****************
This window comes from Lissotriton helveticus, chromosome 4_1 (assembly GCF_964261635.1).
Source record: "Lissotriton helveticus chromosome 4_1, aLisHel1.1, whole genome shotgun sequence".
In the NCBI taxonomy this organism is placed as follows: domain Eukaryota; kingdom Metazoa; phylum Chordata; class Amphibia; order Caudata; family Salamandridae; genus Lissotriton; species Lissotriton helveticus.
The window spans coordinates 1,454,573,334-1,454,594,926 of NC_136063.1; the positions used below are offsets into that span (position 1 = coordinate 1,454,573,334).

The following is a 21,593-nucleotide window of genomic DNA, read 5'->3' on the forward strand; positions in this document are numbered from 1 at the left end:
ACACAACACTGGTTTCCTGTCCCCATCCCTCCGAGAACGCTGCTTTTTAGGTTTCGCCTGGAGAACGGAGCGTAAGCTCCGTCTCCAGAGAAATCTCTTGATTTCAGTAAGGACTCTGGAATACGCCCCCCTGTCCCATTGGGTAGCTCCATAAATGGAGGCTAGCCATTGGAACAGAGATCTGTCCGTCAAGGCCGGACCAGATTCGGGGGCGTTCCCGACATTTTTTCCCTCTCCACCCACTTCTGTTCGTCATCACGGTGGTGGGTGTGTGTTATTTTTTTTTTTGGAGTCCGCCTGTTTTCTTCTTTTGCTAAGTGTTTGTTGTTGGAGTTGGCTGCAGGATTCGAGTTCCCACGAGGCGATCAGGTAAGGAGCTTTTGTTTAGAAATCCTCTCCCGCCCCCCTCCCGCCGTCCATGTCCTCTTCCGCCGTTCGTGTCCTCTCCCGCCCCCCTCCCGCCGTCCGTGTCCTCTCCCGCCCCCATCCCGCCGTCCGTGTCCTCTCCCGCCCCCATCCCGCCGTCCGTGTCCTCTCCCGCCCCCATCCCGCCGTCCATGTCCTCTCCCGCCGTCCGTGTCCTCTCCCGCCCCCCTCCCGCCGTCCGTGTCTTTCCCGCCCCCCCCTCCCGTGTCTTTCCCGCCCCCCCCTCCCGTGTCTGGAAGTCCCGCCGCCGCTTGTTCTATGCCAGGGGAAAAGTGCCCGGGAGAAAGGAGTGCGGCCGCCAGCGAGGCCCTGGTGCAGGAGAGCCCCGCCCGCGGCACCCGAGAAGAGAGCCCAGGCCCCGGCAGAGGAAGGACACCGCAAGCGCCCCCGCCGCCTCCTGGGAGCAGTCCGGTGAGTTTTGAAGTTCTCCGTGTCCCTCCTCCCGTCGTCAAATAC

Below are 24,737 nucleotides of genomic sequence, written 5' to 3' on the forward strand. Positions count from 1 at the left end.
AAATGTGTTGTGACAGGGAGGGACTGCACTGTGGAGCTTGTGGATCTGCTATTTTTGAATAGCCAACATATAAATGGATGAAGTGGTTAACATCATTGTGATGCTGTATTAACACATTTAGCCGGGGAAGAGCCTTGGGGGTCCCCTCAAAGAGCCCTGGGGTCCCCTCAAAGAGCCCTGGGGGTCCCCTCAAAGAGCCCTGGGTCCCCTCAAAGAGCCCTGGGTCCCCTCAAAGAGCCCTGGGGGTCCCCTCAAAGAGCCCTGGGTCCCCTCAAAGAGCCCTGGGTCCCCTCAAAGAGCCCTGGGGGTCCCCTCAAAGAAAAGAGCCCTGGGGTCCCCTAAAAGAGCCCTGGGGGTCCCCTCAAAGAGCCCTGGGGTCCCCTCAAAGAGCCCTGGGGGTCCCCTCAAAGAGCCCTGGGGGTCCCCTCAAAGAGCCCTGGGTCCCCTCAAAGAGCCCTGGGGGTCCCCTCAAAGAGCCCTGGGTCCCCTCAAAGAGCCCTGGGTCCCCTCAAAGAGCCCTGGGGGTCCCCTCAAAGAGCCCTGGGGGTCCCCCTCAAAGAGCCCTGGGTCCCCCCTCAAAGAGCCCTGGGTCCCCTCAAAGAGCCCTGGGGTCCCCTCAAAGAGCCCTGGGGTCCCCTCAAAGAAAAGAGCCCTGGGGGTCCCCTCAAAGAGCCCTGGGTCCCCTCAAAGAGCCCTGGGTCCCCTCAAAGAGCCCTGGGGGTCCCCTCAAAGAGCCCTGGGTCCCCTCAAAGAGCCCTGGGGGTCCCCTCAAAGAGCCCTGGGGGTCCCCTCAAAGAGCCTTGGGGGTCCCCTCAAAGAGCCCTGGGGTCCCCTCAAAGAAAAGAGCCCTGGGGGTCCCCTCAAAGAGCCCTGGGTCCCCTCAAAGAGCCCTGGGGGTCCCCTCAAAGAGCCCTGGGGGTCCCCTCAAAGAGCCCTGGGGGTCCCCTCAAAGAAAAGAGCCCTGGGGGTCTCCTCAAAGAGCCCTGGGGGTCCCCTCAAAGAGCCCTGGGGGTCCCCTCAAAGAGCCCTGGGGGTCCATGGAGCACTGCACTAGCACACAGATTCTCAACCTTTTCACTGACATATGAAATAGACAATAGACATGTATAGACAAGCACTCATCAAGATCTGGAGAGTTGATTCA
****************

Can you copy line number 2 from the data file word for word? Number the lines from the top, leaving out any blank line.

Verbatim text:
Source record: "Lissotriton helveticus chromosome 4_1, aLisHel1.1, whole genome shotgun sequence".